Market changes and uncertainty in the dairy sector have prompted a North Wales dairy farmer to turn to green energy.
Like many farmers, Aled Morris had been considering the effects that changes in farming support would have on his business. Reforms to the Single Farm Payment Scheme and, more recently, the demise of the milk quota, prompted Mr Morris to look at how the farm might benefit from an additional income stream.
Having decided to expand the herd at Marian Mawr near Rhyll, North Wales, he realised the farm’s existing single phase electricity supply was not going to support the360 head, 3.2m litres pa enterprise. Set against the backdrop of potential increases in milk supply and resulting market volatility, he knew the farm could be facing a challenging time - having to cover the costs of installing the three phase supply at a time of such uncertainty.
As for many dairy farmers, days are long and so any new area of business needed to be fairly self-sufficient, requiring little time input from Aled and the farm staff. Given the farm’s location only 7 miles from the coast, and the frequently windy conditions, a wind turbine seemed the ideal solution. Having recently installed the three phase electricity supply, Aled knew that a turbine would be a feasible option – something the old, single-phase supply would not have supported.
Aled explained: “We’re all very busy on the farm; the dairy starts at 4am and, in summer, we often don’t finish until late at night - then there’s the checking of the herd every night and the young stock to look after. We’re quite a labour-intensive farm, being spread across three sites, so we knew we physically couldn’t spend any time on whatever solution we came up with.
“Although we needed the three-phase supply for the bigger dairy, to expect the business to carry that cost would have been very tough. Seeing the turbines out at sea, as we do from the farm, we thought that a turbine on the farm was the obvious answer.”
The family researched a number of diversification ideas but decided some form of renewable energy scheme would be the best fit, by providing an additional income with little or no maintenance while also reducing the farm’s energy bills.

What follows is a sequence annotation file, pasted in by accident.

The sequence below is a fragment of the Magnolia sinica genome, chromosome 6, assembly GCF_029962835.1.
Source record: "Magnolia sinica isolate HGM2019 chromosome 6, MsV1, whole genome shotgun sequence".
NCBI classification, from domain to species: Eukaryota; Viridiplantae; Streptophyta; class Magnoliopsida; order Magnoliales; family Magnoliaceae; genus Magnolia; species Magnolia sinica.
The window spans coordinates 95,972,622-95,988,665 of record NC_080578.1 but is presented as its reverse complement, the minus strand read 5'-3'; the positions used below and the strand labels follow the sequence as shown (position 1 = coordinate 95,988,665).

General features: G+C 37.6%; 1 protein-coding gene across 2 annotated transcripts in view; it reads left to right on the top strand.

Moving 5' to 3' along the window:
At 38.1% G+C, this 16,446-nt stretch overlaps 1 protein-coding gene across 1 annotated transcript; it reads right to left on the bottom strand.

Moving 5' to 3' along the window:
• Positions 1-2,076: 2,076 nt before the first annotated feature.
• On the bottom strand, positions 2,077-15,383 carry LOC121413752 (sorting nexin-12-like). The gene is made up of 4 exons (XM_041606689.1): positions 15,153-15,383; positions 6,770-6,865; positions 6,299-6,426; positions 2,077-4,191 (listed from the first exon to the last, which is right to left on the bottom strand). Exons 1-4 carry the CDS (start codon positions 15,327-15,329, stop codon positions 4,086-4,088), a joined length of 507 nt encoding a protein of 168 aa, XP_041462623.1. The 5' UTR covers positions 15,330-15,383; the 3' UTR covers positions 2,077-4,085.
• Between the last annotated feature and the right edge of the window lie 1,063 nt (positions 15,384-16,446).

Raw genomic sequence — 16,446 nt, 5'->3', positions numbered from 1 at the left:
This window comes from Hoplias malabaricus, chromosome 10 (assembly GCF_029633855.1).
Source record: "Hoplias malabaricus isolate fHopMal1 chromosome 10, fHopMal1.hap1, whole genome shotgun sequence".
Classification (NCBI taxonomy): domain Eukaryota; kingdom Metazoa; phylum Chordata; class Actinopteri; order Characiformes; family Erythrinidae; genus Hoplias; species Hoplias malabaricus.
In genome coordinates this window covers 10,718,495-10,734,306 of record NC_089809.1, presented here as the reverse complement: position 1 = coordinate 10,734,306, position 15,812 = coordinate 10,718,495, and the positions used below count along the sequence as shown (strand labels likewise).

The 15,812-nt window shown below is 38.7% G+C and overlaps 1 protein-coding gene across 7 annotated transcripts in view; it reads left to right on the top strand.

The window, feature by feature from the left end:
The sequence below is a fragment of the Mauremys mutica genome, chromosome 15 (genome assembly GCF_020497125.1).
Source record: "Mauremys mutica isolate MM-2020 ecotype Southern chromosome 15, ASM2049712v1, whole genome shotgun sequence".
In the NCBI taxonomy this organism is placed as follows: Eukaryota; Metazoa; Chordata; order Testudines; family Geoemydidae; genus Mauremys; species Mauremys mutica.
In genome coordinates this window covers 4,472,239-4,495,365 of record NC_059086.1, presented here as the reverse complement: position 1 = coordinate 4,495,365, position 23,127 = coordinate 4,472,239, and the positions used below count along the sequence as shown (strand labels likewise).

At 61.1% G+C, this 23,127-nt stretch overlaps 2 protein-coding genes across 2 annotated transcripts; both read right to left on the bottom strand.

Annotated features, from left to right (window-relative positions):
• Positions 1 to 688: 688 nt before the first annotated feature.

“We looked at solar but as we’re often working in the dark, especially in the winter, we need the flexibility of having power that can be generated at any time of day. We thought about what natural assets we have to take advantage of. We’re just inland from a little valley that runs up from the coast and the wind tunnels up it from the sea, towards us, so we thought we probably had the ideal location for a wind turbine,” Aled added.
Steve Milner, managing director of Earthmill, a specialist farm-scale wind turbine installation business based in Wetherby, Yorkshire, said: “We always do very thorough research to make sure a location is suitable for a wind turbine – it’s in everybody’s interests that a turbine is operational for the majority of the time – and Marian Mawr certainly meets the criteria.”
“The farm will also be future-proofed against rising electricity costs by becoming a green energy generator, as well as diversifying the business at this difficult time.”
When operational, the wind turbine will generate sufficient energy to supply the dairy unit and also sell excess back to the grid – giving the farm extra revenue to reinvest in the business.
Aled said: “We are asking more and more from our cows as yields improve and we want to reinvest in improving their working conditions – as well as for our staff! The extra income from the wind turbine will pay for the three-phase supply and also help us reinvest in the farm.
“Even if we have some days when there isn’t enough wind for the turbines to turn and we need to use energy from the grid, taken across the year, we should still be in profit. It’ll be good to have the extra injection of cash into the business each quarter.”
Earthmill will be installing an Endurance E-3120 turbine on Aled’s farm. Modest in size, the 55Kw turbine is capable of producing up to 250,000kWh pa, making it ideal for farms with high power requirements. The generator operates at a low level resistance, allowing the turbine to start producing energy at a wind speed of just 3.5 m/s and is so efficient that it frequently out performs higher rated turbines.
Having just received permission for the 36m turbine, Aled noted: ““Being in an AONB, the planning process has been a bit more complex but Earthmill have been really supportive - they know what they are talking about and have the expertise and experience. We’d considered our neighbours from the outset – and that was one of the reasons why we chose Earthmill, because the turbines they supply are so quiet – and they’ve been very understanding.”